Marching with Mardoian – Dylan Sets His Sights on the Sky 

There are aviation programs that focus solely on that particular skilled technology. And there are others -- such as the WMU (Western Michigan University) College of Aviation -- that is based at a comprehensive university and offers a more-rounded experience.

Dylan Mardoian is not the first to choose the latter. And he won't be the last.

Now a senior double-majoring in aviation flight science and aviation management/operations, Mardoian is also not the first Bronco aviator who makes music up in the sky and on the performance field as well.

"I did not want to be just someone twiddling their thumbs throughout my college years," he says. "I wanted to make a difference. I had been part of a marching band since my years in junior high. I didn't want to stop doing what I loved. So, I didn't at Western. As a drill instructor, I'm part of the leadership team for the trumpet section in the Bronco Marching Band."

Mardoian pursuing his other passion: the Bronco Marching Band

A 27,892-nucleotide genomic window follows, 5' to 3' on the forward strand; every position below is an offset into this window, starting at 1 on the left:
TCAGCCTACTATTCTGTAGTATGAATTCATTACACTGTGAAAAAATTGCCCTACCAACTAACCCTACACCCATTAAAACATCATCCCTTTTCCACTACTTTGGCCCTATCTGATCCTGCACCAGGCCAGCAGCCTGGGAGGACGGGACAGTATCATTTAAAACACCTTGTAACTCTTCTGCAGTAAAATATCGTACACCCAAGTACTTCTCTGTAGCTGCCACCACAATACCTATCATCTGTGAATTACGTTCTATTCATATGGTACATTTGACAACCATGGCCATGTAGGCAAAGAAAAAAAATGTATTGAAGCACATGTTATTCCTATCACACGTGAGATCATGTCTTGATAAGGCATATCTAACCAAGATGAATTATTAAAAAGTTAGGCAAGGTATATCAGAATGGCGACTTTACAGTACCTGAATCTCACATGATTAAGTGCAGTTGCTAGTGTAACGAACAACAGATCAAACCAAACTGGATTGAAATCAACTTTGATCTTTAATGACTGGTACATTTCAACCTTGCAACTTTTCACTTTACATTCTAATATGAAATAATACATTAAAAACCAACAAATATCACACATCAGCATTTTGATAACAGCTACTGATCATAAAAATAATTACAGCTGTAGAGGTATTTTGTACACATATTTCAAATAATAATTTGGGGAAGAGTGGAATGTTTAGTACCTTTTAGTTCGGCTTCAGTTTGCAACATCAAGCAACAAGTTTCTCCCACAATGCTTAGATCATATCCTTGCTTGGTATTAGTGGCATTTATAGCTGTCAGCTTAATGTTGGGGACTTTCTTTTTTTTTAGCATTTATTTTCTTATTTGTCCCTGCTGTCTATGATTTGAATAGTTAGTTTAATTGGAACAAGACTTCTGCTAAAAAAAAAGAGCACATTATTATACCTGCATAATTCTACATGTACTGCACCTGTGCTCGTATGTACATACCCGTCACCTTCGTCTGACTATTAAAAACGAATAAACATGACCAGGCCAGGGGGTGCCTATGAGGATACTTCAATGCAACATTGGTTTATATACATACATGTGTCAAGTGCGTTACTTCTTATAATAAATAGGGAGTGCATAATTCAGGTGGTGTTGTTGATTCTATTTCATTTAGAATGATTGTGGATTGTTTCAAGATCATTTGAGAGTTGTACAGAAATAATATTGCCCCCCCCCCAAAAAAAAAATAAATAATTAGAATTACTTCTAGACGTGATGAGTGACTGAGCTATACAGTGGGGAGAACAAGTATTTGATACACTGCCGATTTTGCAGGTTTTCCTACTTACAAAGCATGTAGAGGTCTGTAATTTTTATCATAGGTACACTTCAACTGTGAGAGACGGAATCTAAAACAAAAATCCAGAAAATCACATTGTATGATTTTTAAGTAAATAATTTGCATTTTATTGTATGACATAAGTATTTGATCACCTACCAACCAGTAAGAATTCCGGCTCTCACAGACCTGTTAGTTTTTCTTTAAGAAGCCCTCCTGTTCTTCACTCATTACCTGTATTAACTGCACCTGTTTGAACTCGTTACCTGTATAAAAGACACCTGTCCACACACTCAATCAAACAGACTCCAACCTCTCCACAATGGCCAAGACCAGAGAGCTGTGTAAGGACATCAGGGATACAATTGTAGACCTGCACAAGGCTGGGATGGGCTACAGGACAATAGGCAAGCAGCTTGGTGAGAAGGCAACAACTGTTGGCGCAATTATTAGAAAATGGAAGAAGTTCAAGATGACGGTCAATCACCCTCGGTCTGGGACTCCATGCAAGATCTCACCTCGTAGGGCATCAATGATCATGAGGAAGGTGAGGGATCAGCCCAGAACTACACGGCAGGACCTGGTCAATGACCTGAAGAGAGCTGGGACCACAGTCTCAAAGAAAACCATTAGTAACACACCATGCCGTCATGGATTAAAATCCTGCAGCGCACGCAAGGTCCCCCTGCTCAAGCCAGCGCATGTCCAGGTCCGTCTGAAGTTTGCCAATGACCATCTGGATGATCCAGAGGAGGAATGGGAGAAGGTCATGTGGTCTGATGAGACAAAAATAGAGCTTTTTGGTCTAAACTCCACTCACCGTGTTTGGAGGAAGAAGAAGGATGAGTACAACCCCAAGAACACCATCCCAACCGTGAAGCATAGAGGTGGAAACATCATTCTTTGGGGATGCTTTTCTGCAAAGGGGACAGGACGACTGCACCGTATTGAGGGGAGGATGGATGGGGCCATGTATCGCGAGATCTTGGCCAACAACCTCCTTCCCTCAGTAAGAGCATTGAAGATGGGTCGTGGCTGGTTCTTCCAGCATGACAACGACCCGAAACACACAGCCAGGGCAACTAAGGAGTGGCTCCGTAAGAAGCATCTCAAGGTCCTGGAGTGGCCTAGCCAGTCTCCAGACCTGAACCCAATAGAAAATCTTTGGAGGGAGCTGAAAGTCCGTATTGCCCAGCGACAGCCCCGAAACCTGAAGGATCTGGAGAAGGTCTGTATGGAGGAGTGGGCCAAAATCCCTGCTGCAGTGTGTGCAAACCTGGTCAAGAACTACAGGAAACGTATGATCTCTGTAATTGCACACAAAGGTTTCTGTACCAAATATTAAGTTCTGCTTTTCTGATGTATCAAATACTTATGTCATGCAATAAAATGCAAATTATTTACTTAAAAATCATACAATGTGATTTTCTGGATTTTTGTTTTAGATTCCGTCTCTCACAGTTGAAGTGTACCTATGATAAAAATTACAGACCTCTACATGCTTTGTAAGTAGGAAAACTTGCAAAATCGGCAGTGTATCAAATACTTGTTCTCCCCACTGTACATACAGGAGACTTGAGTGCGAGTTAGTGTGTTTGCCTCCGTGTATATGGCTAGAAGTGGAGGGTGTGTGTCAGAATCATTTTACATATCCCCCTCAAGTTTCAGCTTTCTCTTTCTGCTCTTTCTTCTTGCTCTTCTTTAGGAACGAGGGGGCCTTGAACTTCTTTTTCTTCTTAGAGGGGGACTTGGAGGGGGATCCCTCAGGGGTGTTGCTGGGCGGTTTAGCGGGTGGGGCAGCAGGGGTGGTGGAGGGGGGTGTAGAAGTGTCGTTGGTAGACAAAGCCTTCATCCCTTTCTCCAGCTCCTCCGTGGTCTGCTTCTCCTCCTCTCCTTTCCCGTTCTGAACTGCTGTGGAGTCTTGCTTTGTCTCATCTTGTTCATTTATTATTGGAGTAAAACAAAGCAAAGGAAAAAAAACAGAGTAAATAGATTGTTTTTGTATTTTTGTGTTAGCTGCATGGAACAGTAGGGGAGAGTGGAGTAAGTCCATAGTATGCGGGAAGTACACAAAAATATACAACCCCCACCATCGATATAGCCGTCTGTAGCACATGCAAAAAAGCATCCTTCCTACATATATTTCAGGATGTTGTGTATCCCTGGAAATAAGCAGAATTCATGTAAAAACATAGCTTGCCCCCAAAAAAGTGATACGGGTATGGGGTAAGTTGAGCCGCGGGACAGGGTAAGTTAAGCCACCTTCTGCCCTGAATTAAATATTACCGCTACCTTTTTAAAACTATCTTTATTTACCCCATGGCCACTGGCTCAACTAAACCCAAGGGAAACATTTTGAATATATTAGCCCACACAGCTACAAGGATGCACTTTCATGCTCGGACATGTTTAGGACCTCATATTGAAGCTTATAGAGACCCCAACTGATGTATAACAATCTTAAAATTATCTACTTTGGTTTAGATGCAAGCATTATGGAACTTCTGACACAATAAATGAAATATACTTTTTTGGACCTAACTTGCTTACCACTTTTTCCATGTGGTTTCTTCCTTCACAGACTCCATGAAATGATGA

And that's not the only beat in his collegiate rhythm. He's belonged to the Women in Aviation International chapter at Western since his freshman year and served WMU's Alpha Eta Rho unit as the administrative chair and "Initiate Member Master" (handling rush activities) from the fall of 2018 to this past March.

Alpha Eta Rho, founded in 1929 on the campus of the University of Southern California and today with 190 chapters worldwide, is a coed aviation fraternity that connects the industry with higher education to promote careers in aviation, aeronautical engineering, and aerospace enterprises. Mardoian has been held in high enough standing to be awarded the organization's FedEx scholarship in the fall of 2020. His other allegiance, Women in Aviation, also a coed organization, seeks to improve this number -- less than 6 percent of the aviation industry is female.

Mardoian and the WMU College of Aviation Super Decathlon

Mardoian hails from Orland Park, a Cook County village of 57,000 people southwest of Chicago proper. Back in his home area, he's become a member of the Chicago Area Business Aviation Association, winning its financial scholarship in the fall of 2019. He's now part of that group, which was formed by professionals to promote training, networking, and other activities to enhance business aviation in Chicagoland.

A connection with the Michigan Business Aviation Foundation (MBAF) also brought him a cash scholarship to advance his career goals "instead of worrying about bills," he says. "That has also opened doors to networking and future employment opportunities."